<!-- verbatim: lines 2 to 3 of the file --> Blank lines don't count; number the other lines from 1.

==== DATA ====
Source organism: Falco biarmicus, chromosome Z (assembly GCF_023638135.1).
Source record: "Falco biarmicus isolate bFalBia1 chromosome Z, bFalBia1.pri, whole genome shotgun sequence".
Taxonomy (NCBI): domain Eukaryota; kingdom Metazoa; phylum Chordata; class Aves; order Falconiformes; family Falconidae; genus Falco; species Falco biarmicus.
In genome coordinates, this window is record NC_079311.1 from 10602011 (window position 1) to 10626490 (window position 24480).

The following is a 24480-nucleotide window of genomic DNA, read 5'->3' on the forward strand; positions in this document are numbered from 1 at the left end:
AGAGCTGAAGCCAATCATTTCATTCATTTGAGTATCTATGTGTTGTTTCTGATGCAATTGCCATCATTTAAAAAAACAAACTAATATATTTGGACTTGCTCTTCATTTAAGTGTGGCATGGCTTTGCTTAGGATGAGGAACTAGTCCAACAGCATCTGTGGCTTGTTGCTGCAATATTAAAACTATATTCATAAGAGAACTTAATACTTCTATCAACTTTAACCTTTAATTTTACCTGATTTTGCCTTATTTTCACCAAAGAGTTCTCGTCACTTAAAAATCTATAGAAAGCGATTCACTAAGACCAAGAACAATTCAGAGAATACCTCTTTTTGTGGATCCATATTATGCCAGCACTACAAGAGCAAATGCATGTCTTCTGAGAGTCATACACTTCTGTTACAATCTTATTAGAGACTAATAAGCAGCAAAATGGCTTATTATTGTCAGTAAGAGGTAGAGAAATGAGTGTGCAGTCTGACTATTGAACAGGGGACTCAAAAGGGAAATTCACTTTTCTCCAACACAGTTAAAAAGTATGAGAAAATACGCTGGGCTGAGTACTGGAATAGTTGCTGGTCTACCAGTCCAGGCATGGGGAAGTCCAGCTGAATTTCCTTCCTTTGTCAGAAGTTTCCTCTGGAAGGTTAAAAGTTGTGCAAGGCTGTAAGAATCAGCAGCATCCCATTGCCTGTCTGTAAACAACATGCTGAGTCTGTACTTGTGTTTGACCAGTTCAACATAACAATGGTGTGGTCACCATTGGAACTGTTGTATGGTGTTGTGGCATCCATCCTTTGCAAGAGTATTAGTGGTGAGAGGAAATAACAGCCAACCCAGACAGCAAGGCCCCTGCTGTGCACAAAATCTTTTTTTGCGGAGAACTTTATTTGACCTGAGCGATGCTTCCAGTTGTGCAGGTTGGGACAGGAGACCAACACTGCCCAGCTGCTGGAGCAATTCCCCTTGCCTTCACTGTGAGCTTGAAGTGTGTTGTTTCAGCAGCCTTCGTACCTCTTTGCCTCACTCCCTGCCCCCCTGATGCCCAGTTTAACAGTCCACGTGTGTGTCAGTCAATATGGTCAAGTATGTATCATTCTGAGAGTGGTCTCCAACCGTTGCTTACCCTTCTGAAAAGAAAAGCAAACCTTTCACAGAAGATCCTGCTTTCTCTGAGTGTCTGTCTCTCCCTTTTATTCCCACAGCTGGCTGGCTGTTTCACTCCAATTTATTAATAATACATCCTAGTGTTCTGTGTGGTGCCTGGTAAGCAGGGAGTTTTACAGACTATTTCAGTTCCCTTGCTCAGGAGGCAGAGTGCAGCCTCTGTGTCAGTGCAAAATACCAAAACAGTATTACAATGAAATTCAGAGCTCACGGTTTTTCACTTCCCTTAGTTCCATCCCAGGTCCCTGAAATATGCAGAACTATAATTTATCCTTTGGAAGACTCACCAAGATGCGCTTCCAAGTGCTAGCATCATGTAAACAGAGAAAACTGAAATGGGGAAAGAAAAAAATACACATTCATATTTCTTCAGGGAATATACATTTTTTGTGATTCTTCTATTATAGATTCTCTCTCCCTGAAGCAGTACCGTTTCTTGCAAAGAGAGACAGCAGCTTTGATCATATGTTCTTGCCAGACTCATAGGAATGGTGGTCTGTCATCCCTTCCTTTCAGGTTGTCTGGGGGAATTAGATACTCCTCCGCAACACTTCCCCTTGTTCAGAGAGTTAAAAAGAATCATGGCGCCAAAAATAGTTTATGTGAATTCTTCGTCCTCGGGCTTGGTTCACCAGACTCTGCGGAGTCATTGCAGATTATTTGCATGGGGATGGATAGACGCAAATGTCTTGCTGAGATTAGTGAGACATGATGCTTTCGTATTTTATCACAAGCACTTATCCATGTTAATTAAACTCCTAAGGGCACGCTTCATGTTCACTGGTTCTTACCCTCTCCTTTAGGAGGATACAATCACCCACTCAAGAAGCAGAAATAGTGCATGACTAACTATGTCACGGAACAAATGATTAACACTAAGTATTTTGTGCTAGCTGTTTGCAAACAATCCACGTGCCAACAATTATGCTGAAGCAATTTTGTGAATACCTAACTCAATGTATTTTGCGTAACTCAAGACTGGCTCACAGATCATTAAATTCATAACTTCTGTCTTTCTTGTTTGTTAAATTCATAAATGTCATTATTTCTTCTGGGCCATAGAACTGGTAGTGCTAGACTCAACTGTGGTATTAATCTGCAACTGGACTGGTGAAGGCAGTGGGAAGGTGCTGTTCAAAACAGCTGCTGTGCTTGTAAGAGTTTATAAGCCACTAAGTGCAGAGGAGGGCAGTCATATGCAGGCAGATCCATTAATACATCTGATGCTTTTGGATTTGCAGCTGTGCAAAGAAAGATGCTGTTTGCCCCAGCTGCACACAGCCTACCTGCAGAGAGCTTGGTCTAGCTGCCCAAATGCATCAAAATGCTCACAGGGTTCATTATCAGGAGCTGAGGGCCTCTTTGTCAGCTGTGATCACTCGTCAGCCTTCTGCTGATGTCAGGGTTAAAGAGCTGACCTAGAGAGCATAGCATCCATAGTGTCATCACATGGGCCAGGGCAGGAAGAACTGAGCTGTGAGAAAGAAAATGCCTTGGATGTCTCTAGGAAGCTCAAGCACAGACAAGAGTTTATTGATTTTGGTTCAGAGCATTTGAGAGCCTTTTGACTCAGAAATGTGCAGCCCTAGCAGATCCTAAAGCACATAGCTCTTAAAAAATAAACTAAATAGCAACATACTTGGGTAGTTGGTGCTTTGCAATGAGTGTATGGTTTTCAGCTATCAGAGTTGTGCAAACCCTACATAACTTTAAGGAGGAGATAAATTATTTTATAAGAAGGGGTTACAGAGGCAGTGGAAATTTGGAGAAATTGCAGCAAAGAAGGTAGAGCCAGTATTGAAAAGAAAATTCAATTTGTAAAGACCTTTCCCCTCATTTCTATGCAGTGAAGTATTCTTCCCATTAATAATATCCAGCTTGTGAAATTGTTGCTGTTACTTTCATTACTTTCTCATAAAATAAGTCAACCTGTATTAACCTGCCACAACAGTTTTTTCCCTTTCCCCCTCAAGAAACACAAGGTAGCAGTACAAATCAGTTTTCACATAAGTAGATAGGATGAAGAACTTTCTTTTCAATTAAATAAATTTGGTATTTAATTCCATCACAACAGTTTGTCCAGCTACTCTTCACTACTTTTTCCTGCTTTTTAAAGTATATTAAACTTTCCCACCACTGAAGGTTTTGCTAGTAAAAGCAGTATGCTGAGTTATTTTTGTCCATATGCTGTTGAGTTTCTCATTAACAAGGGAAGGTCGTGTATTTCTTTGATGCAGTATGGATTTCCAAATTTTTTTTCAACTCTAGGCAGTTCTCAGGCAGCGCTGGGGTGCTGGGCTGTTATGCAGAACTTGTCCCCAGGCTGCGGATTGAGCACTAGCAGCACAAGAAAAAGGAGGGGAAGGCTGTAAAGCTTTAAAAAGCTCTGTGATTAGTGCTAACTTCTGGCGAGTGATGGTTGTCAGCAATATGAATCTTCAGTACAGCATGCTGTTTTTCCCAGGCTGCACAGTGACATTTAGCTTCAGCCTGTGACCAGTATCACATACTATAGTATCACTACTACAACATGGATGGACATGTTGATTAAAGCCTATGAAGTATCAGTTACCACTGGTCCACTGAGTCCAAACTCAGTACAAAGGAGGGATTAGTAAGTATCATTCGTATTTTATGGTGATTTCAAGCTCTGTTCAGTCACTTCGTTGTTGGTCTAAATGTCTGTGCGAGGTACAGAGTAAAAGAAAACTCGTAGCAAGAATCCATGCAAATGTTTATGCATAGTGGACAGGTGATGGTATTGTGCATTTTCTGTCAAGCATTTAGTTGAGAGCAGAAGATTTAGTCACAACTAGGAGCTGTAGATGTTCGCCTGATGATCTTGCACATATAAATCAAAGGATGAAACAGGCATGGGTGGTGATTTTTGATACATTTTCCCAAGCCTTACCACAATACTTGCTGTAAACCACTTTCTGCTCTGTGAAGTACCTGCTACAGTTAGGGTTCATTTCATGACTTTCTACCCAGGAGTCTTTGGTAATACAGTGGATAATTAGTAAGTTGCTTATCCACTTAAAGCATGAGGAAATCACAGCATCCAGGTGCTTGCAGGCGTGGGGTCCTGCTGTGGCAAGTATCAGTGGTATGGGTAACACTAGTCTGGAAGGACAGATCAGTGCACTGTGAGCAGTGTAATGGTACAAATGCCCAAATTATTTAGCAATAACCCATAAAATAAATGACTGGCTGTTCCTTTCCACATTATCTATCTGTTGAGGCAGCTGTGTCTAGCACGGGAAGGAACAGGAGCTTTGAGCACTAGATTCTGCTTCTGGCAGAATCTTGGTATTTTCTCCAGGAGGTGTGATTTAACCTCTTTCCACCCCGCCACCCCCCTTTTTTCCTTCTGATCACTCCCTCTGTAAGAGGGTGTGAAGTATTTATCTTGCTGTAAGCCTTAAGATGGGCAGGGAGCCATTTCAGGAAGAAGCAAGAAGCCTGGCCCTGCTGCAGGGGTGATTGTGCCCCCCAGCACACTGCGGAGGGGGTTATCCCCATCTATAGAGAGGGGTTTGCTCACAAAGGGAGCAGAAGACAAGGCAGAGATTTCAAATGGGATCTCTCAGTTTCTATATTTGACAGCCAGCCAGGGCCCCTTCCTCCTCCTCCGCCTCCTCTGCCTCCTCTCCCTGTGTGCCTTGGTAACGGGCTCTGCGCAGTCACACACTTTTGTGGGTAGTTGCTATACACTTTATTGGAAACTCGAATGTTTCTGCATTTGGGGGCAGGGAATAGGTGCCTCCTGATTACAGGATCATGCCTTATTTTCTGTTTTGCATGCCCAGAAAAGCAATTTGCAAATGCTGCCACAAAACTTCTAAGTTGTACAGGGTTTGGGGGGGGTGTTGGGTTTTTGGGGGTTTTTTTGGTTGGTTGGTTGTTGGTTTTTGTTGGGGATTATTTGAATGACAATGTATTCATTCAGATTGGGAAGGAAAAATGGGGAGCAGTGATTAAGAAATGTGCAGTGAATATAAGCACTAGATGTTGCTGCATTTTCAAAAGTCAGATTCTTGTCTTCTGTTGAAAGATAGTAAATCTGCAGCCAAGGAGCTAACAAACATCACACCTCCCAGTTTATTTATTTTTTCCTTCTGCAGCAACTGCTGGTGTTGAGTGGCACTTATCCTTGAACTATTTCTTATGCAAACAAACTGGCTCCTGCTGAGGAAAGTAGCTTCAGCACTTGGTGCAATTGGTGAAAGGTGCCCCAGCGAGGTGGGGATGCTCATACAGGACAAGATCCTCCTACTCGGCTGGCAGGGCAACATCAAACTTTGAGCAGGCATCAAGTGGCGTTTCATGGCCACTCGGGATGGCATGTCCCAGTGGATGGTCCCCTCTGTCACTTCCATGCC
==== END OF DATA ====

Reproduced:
Source record: "Falco biarmicus isolate bFalBia1 chromosome Z, bFalBia1.pri, whole genome shotgun sequence".
Taxonomy (NCBI): domain Eukaryota; kingdom Metazoa; phylum Chordata; class Aves; order Falconiformes; family Falconidae; genus Falco; species Falco biarmicus.